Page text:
Now, before you jump on the “Let’s Ridicule North Dakota” bandwagon (there’ll be plenty of time for that later), this name-change proposal is serious business. The Greater North Dakota Association included it as one of 44 “New Economy Initiatives” that are designed to get the state of 640,000 moving again (or at least to stop the state’s 640,000 people from moving out).
        “Shortening the name—that’s what we call it, by the way—will attract new businesses, employers and tourists to our state,” said Katherine Satrom, a travel agent (hmm, how convenient) who is championing the idea.
        But shouldn’t South Dakota be consulted? After all, in the proper historic context, it’s unclear which state has the better claim on the name “Dakota.” In other words, we interrupt this column for a special report: “A Somewhat Abridged History of North and South Dakota.”
        Long before North and South Dakota were admitted to the Union, they existed as the geopolitical version of a stem cell called “Dakota Territory,” whose capital, Yankton, was in the extreme southeast corner of the territory.
        Population in the northern part of the territory boomed first, prompting the relocation of the capital to the north-central city of Bismarck. Residents of the southern half of the territory were offended, and petitioned Washington to be admitted into the union as a separate state. Like a long-suffering employee who tells his boss, “You can’t fire me, I already quit!” the northern part made similar preparations for the inevitable: the admission of both states—North and South Dakota—into the union in 1889.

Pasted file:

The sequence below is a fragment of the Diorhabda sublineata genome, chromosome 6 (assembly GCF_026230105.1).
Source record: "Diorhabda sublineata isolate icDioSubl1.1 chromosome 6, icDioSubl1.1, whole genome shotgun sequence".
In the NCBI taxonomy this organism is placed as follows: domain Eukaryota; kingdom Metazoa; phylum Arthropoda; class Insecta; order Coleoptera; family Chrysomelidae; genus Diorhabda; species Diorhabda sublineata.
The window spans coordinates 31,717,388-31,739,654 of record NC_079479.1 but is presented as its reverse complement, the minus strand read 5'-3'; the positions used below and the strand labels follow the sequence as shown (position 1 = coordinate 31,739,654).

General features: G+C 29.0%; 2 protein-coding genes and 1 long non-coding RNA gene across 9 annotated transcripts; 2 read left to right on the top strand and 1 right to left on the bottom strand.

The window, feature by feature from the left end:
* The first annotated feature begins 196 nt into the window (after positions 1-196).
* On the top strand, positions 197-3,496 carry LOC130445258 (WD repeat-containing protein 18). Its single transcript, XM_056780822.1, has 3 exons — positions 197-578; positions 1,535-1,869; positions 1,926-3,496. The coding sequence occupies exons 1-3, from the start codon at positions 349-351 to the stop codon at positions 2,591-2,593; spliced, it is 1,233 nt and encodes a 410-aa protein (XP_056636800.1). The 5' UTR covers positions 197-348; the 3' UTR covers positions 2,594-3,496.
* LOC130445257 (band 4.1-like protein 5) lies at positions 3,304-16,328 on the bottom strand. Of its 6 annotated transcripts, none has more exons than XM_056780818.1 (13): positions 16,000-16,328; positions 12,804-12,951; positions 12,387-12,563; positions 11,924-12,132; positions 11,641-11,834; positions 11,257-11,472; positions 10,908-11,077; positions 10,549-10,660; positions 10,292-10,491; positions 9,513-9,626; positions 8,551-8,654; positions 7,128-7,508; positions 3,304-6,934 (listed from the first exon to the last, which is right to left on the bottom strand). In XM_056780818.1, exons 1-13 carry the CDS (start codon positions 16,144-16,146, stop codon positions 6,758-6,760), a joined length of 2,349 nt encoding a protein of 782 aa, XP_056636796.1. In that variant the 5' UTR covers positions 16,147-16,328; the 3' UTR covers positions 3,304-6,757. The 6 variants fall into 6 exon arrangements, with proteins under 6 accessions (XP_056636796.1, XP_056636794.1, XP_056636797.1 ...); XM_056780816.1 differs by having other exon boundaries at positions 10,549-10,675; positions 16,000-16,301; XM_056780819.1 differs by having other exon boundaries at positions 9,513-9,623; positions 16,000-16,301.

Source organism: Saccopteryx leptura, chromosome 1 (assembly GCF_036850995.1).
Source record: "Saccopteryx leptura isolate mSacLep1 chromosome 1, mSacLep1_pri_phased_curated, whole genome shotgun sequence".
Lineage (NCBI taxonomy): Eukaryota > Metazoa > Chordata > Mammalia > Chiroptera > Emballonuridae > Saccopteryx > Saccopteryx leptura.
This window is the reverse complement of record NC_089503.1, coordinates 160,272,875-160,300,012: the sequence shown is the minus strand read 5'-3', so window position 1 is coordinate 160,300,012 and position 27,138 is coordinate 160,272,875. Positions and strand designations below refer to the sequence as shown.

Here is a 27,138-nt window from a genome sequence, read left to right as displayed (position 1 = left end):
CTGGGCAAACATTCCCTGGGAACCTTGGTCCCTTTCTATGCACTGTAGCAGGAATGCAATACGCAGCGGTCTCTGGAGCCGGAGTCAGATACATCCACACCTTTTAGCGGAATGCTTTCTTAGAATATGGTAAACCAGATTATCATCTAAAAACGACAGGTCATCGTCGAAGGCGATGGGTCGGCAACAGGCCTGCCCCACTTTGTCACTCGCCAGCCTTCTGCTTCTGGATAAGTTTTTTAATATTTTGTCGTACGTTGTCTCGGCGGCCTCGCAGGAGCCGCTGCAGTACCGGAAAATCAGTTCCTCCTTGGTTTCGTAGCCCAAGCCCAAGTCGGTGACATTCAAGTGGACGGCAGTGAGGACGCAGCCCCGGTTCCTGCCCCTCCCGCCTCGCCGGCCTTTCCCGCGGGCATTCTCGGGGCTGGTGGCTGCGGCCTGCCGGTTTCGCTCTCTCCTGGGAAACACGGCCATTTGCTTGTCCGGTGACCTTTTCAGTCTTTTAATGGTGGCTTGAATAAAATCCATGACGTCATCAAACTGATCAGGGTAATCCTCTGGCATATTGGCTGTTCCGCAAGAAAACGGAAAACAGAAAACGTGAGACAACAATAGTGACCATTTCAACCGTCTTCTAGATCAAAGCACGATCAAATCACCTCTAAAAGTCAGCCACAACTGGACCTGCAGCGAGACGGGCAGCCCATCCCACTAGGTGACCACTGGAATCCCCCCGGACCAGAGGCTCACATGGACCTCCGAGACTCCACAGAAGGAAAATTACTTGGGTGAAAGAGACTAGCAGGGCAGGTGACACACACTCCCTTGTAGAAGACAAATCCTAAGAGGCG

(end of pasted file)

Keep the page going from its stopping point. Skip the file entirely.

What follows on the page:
For some reason, Satrom thinks the moral of this story is that her state has the historical claim to the name “Dakota.” After all, “Dakota” is also the name of a hard red spring wheat that was grown only in the northern part of the Dakota Territory. And the Native Americans who lived there called themselves “Dakota,” while their counterparts in the southern part called themselves “Lakota.”
        “Plus, in our state’s phone book, there are hundreds of businesses already using only the name ‘Dakota,’ like the Dakota Mill and Elevator in Grand Forks,” she said.
        I pointed out that there are hundreds of businesses in South Dakota who also want to follow the lead of such single-named celebrities as Cher, Madonna and Charo—everything from Dakota Abstract Title Company in Brookings to Dakota Zone, a gift shop in Sioux Falls.
        Dakota Zone owner Margaret Cunningham was pressed into the role of speaking for her state because South Dakota governor William Janklow was too busy to call me back.
        “Everything they’re talking about up there escapes my logic,” said Cunningham. “Why do they think they own the name ‘Dakota’?”
        Cunningham added that she bears no animosity towards her neighbors to the north, whom South Dakotans typically lampoon with broad, slapstick barbs that resemble jokes told about the residents of a large, Central European country where, it is said, it takes an astounding number of people to screw in a light bulb.
        “Why can’t you get ice cubes in North Dakota?” one joke asks. “Because the old lady who had the recipe died.”

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        Animosity exists on both sides of the border, however. Former North Dakota lieutenant governor Lloyd Omdahl supports the shortening—if only to “peripheralize” South Dakotans.
        But if “Dakota” is ultimately rejected, Omdahl argued that the state should rename itself “Pembina,” which was the name of the territory’s first settlement.
        I don’t know. “North Dakota” may sound like cold, flat and boring, but would you buy a Dodge Pembina?
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Gersh Kuntzman is also a columnist for The New York Post and the author of “HAIR! Mankind’s Historic Quest to End Baldness” (Random House). Visit him at http://www.gersh.tv/